Comfort Zone | Smart Designs for Pleasure and Planet
By Brian Libby
A "light shelf" reflects natural light from high windows deep into the house, showcasing reclaimed-lumber flooring.
"The house's interior finishes," says architect Dan Hill.
"The idea was to create a sustainable, loft-style look."
""In the 1990s and early 2000s, people wanted more space," Hill says. "Now we've made a change. The economy is part of the reason, but at the same time, you say, 'This is what I really believe in.'
"That's one of the things I love about walking in here," architect Dan Hill says, lifting his nose as he steps through the front door of the ultra-sustainable home his company designed and built in Eugene, Oregon. "It doesn't have that new-house smell or that new-carpet smell that's so toxic." There's no formaldehyde or volatile organic compounds hiding in this house.
On a gray, cool morning, a courtyard fountain percolates rainwater collected from an adjacent irrigation cistern. Inside, enough sunlight permeates the house's floor-to-ceiling windows to give the great room and kitchen a cinematic ambience. While the sunlight makes its way inside, the damp Northwest air doesn't stand a chance, thanks to high-efficiency insulation and windows.
A cistern collects rainwater for irrigation and a "rain pond" (left); exposed ductwork and a sliding panel that maximizes floor space create a loftlike feel (right).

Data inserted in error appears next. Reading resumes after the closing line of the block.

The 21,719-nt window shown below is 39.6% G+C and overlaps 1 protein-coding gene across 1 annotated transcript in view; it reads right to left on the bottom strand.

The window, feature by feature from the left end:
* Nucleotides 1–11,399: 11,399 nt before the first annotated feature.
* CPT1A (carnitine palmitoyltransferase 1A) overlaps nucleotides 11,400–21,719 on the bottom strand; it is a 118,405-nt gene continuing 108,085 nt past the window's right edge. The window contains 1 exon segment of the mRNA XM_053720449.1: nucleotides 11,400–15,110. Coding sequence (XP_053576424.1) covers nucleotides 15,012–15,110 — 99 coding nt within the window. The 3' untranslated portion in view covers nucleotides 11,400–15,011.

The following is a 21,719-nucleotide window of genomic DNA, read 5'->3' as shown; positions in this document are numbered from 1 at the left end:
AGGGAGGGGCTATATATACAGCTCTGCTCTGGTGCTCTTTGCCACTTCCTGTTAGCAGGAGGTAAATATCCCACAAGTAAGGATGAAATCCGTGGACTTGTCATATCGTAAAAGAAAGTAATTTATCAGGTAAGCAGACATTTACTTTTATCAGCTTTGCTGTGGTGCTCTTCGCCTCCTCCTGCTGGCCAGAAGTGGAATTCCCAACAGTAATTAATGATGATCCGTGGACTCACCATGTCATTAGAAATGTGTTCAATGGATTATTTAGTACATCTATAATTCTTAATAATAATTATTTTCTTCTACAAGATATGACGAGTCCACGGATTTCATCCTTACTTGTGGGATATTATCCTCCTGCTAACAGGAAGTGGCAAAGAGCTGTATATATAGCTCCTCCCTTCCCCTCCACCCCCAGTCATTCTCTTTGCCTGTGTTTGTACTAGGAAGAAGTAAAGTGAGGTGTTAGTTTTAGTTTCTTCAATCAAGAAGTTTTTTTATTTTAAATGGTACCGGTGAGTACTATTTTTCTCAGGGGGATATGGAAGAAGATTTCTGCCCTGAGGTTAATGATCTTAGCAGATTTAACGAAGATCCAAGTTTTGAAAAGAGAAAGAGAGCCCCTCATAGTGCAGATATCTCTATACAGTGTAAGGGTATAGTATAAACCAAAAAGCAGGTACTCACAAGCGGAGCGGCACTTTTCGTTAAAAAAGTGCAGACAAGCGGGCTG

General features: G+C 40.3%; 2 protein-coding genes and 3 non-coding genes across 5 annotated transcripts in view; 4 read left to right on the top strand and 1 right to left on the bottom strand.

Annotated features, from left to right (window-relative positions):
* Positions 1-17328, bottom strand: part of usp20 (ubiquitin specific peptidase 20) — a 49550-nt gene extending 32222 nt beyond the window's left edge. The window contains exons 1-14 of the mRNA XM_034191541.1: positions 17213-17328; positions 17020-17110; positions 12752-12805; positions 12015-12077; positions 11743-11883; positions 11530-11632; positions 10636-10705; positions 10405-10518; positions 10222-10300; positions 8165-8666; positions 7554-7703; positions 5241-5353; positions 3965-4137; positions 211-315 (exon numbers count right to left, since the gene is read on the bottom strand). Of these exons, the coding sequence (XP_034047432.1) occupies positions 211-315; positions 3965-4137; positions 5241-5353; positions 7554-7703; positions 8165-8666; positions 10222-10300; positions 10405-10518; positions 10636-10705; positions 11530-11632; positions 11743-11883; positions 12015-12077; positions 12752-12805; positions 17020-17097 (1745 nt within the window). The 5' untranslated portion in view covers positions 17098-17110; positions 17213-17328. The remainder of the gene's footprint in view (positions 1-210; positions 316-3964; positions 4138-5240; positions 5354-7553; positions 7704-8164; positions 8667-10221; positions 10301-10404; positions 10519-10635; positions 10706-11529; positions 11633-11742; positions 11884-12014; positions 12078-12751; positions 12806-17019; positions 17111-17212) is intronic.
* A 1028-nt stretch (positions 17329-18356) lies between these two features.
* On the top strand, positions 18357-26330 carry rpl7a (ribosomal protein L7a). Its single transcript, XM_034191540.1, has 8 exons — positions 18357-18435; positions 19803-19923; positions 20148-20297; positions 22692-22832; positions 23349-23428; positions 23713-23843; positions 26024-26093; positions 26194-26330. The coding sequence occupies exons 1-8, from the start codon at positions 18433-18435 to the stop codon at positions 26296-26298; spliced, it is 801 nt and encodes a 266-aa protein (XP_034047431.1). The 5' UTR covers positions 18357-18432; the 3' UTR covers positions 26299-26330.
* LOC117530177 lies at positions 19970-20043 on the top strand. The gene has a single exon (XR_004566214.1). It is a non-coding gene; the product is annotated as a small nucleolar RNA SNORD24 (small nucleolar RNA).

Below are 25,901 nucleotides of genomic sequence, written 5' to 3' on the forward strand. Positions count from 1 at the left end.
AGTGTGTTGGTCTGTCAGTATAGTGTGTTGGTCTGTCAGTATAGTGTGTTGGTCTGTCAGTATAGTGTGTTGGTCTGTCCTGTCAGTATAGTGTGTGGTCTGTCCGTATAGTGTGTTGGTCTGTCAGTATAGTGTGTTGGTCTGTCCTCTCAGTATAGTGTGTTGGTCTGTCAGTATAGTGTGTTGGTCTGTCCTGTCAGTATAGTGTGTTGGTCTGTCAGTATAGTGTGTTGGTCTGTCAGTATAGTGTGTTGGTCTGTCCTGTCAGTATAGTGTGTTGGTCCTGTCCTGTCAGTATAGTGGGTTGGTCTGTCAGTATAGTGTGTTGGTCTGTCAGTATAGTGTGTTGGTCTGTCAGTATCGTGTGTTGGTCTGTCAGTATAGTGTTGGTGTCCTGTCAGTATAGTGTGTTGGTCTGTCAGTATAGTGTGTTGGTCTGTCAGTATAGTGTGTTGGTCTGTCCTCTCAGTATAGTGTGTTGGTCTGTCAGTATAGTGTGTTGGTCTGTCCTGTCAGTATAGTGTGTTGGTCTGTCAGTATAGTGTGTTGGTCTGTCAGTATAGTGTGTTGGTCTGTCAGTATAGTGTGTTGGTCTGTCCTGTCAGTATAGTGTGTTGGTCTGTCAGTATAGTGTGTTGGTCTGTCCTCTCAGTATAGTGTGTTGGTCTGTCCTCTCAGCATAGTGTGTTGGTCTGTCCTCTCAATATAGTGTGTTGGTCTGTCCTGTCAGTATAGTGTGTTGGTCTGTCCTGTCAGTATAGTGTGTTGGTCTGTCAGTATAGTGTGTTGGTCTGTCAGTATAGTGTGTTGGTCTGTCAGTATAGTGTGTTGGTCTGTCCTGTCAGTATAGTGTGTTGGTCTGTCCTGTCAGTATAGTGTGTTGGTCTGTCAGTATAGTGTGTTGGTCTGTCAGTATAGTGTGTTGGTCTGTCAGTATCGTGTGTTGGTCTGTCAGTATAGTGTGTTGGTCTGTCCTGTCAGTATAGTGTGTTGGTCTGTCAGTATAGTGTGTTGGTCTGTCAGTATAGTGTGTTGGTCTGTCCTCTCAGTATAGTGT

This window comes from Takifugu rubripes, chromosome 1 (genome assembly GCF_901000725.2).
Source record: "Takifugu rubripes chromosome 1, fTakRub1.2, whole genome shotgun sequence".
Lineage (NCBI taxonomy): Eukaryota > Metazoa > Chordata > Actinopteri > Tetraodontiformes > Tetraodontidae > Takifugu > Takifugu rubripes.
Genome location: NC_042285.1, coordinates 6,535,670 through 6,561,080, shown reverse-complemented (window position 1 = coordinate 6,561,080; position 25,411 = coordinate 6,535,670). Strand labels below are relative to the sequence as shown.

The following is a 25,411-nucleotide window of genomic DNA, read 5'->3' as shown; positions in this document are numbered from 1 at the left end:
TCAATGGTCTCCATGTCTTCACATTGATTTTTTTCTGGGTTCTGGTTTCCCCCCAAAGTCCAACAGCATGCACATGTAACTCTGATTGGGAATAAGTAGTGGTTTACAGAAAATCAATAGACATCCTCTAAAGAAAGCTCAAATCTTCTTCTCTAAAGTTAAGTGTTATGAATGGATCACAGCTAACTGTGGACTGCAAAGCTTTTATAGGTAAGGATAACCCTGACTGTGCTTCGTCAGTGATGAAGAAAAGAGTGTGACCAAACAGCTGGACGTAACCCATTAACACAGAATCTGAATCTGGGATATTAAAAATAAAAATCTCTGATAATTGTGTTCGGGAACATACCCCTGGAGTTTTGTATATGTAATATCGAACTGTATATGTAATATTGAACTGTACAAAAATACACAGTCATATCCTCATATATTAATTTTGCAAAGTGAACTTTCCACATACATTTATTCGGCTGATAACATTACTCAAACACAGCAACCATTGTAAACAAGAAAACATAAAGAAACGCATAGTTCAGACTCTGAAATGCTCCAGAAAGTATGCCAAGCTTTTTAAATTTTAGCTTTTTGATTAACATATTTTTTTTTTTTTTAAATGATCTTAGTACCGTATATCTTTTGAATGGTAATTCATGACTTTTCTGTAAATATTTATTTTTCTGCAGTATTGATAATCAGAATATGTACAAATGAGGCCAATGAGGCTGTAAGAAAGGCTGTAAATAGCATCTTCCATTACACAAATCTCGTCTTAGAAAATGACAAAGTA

Plenty of homes today claim varying degrees of sustainable design and construction. This one hits the top: It earned the U.S. Green Building Council's LEED platinum rating (the first in this eco-to-the-core university city of 146,000) and a higher score than any house west of the Rocky Mountains. Rooftop solar panels generate all of the home's power for as many as five months a year (and most of it year-round), while a separate solar system provides 70 percent of its water. Handsome redwood siding, reclaimed from a renovated outdoor amphitheater's benches, contrasts with industrial elements such as exposed ducts.
The house was developed by Hill's company, Arbor South, to demonstrate what's possible with contemporary green practices. At $459,000 for two bedrooms (and about 1,500 square feet), it's more expensive than comparably sized homes--until you figure in the future savings from next-to-nothing utility bills. That up-front premium during a pesky recession, though, means it has remained on the market since July 2009.
Still, Hill believes the house portends a shift in home building. "People are looking to have smaller, higher quality homes versus the McMansion concept," he says. "Our firm started 28 years ago doing small solar-powered housing. But we got away from that, like a lot of firms. This house is getting back to our roots."
ON THE WEB What's your idea of a green living or work space?
Tell us at sierraclub.org/sierra/shelter
Photos, from top: Susan Seubert, Mike Dean (2)